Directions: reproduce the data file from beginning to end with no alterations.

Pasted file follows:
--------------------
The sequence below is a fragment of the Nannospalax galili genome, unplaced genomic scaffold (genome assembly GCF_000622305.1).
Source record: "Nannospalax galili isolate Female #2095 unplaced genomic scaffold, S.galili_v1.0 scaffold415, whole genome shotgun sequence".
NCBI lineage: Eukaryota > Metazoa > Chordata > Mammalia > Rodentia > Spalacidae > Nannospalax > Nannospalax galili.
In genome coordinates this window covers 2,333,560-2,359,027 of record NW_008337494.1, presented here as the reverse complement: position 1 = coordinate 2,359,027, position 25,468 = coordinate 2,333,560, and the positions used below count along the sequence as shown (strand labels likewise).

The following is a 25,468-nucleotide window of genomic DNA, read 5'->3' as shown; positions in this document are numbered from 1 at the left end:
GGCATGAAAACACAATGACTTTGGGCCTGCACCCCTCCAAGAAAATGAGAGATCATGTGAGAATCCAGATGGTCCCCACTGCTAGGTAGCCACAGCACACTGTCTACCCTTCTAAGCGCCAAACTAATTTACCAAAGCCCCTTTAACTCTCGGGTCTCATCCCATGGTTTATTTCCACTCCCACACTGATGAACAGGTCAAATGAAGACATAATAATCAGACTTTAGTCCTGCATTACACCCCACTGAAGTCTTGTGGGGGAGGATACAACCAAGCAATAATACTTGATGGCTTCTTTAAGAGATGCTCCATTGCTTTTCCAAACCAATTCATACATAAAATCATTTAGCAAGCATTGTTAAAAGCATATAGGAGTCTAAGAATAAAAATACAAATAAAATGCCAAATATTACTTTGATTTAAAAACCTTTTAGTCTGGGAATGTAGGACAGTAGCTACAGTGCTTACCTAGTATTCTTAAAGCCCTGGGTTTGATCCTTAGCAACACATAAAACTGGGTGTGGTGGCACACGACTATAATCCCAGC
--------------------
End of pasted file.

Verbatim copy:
The sequence below is a fragment of the Nannospalax galili genome, unplaced genomic scaffold (genome assembly GCF_000622305.1).
Source record: "Nannospalax galili isolate Female #2095 unplaced genomic scaffold, S.galili_v1.0 scaffold415, whole genome shotgun sequence".
NCBI lineage: Eukaryota > Metazoa > Chordata > Mammalia > Rodentia > Spalacidae > Nannospalax > Nannospalax galili.
In genome coordinates this window covers 2,333,560-2,359,027 of record NW_008337494.1, presented here as the reverse complement: position 1 = coordinate 2,359,027, position 25,468 = coordinate 2,333,560, and the positions used below count along the sequence as shown (strand labels likewise).

The following is a 25,468-nucleotide window of genomic DNA, read 5'->3' as shown; positions in this document are numbered from 1 at the left end:
GGCATGAAAACACAATGACTTTGGGCCTGCACCCCTCCAAGAAAATGAGAGATCATGTGAGAATCCAGATGGTCCCCACTGCTAGGTAGCCACAGCACACTGTCTACCCTTCTAAGCGCCAAACTAATTTACCAAAGCCCCTTTAACTCTCGGGTCTCATCCCATGGTTTATTTCCACTCCCACACTGATGAACAGGTCAAATGAAGACATAATAATCAGACTTTAGTCCTGCATTACACCCCACTGAAGTCTTGTGGGGGAGGATACAACCAAGCAATAATACTTGATGGCTTCTTTAAGAGATGCTCCATTGCTTTTCCAAACCAATTCATACATAAAATCATTTAGCAAGCATTGTTAAAAGCATATAGGAGTCTAAGAATAAAAATACAAATAAAATGCCAAATATTACTTTGATTTAAAAACCTTTTAGTCTGGGAATGTAGGACAGTAGCTACAGTGCTTACCTAGTATTCTTAAAGCCCTGGGTTTGATCCTTAGCAACACATAAAACTGGGTGTGGTGGCACACGACTATAATCCCAGC